We’ve done a few things here. First of all, we’ve removed the idea that we MUST figure out how likelihood and harm interact. Just add them together. If something is just too big an impact and still within the realm of the possible (like a major fire in our datacenter) then we tend to ignore the likelihood and if neither likelihood nor harm are in the realm of what we consider possible (alien invasion is the example I use) then the equation resolves to what we can define as zero in this algebra.
In addition, we’ve focused the equation on the most actionable part of risk management: how effective are your appropriate controls.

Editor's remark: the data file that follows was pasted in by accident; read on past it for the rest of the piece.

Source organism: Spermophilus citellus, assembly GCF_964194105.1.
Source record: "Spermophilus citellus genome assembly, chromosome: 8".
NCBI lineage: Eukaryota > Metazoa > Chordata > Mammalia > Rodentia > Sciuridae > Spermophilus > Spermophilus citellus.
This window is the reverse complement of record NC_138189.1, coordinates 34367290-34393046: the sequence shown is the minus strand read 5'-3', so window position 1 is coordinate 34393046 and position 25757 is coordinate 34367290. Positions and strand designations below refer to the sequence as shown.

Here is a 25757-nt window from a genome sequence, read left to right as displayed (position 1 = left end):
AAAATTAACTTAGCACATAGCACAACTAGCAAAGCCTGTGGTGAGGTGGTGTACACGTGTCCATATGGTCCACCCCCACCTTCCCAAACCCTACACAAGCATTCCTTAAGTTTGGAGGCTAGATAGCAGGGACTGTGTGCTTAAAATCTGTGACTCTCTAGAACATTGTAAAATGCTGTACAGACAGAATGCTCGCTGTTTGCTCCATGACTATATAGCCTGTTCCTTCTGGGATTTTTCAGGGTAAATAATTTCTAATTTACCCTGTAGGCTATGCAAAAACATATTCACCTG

So what you present to Executive leadership is the effectiveness of the appropriate controls. To use the example I’ve been using above here’s what you present: “The likelihood of a fire in the datacenter is not that great. We’ve been operating it for 20 years and never had a fire. But the harm it would do to our infrastructure and the cost of restoring it are huge. So we have put controls in place that include automatic smoke and heat detectors and a chemical fire suppressant system. We have had a third party expert in fire suppression solutions evaluate our controls and they consider these to be effective controls.” That is a serious presentation of facts without using the word “risk”. And it represents an assessment that Executive leadership can choose to accept or reject.